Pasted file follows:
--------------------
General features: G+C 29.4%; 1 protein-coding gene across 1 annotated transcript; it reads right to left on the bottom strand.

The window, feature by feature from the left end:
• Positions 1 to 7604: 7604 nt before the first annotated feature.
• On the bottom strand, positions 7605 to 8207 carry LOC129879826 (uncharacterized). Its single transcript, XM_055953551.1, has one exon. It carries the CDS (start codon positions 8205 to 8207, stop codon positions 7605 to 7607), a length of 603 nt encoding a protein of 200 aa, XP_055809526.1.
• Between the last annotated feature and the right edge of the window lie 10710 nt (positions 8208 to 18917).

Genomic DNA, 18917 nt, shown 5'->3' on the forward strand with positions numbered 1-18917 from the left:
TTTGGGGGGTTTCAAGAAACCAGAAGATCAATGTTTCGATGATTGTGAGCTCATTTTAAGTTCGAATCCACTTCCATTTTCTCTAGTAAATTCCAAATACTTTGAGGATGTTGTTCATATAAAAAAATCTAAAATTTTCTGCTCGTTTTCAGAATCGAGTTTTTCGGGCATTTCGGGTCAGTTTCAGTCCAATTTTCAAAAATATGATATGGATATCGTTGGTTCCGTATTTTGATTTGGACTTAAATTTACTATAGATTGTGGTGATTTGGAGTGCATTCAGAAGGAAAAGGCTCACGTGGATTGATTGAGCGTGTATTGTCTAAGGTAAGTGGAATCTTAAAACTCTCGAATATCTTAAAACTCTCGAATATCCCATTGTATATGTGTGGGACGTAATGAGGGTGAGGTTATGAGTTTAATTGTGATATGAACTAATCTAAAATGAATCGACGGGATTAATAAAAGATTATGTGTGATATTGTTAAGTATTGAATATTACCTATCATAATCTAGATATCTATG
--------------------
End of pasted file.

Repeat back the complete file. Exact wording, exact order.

General features: G+C 29.4%; 1 protein-coding gene across 1 annotated transcript; it reads right to left on the bottom strand.

The window, feature by feature from the left end:
• Positions 1 to 7604: 7604 nt before the first annotated feature.
• On the bottom strand, positions 7605 to 8207 carry LOC129879826 (uncharacterized). Its single transcript, XM_055953551.1, has one exon. It carries the CDS (start codon positions 8205 to 8207, stop codon positions 7605 to 7607), a length of 603 nt encoding a protein of 200 aa, XP_055809526.1.
• Between the last annotated feature and the right edge of the window lie 10710 nt (positions 8208 to 18917).

Genomic DNA, 18917 nt, shown 5'->3' on the forward strand with positions numbered 1-18917 from the left:
TTTGGGGGGTTTCAAGAAACCAGAAGATCAATGTTTCGATGATTGTGAGCTCATTTTAAGTTCGAATCCACTTCCATTTTCTCTAGTAAATTCCAAATACTTTGAGGATGTTGTTCATATAAAAAAATCTAAAATTTTCTGCTCGTTTTCAGAATCGAGTTTTTCGGGCATTTCGGGTCAGTTTCAGTCCAATTTTCAAAAATATGATATGGATATCGTTGGTTCCGTATTTTGATTTGGACTTAAATTTACTATAGATTGTGGTGATTTGGAGTGCATTCAGAAGGAAAAGGCTCACGTGGATTGATTGAGCGTGTATTGTCTAAGGTAAGTGGAATCTTAAAACTCTCGAATATCTTAAAACTCTCGAATATCCCATTGTATATGTGTGGGACGTAATGAGGGTGAGGTTATGAGTTTAATTGTGATATGAACTAATCTAAAATGAATCGACGGGATTAATAAAAGATTATGTGTGATATTGTTAAGTATTGAATATTACCTATCATAATCTAGATATCTATG